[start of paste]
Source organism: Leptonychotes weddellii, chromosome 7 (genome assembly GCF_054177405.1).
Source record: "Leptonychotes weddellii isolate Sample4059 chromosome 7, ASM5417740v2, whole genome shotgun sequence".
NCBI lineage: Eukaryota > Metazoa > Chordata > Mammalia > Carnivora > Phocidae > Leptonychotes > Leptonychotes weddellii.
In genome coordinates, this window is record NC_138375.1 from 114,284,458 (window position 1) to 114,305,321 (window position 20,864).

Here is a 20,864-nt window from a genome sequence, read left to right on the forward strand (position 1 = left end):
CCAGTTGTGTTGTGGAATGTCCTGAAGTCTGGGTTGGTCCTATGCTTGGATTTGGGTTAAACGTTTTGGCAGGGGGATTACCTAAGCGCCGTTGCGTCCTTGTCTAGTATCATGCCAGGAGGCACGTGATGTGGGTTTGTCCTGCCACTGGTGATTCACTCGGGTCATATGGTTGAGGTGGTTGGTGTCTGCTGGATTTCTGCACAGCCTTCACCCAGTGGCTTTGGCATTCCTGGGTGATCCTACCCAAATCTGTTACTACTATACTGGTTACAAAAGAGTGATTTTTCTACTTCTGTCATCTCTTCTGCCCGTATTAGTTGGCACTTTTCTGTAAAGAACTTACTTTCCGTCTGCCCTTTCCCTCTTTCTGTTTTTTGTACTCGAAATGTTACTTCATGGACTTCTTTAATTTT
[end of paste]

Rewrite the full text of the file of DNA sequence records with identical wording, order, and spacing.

Source organism: Leptonychotes weddellii, chromosome 7 (genome assembly GCF_054177405.1).
Source record: "Leptonychotes weddellii isolate Sample4059 chromosome 7, ASM5417740v2, whole genome shotgun sequence".
NCBI lineage: Eukaryota > Metazoa > Chordata > Mammalia > Carnivora > Phocidae > Leptonychotes > Leptonychotes weddellii.
In genome coordinates, this window is record NC_138375.1 from 114,284,458 (window position 1) to 114,305,321 (window position 20,864).

Here is a 20,864-nt window from a genome sequence, read left to right on the forward strand (position 1 = left end):
CCAGTTGTGTTGTGGAATGTCCTGAAGTCTGGGTTGGTCCTATGCTTGGATTTGGGTTAAACGTTTTGGCAGGGGGATTACCTAAGCGCCGTTGCGTCCTTGTCTAGTATCATGCCAGGAGGCACGTGATGTGGGTTTGTCCTGCCACTGGTGATTCACTCGGGTCATATGGTTGAGGTGGTTGGTGTCTGCTGGATTTCTGCACAGCCTTCACCCAGTGGCTTTGGCATTCCTGGGTGATCCTACCCAAATCTGTTACTACTATACTGGTTACAAAAGAGTGATTTTTCTACTTCTGTCATCTCTTCTGCCCGTATTAGTTGGCACTTTTCTGTAAAGAACTTACTTTCCGTCTGCCCTTTCCCTCTTTCTGTTTTTTGTACTCGAAATGTTACTTCATGGACTTCTTTAATTTT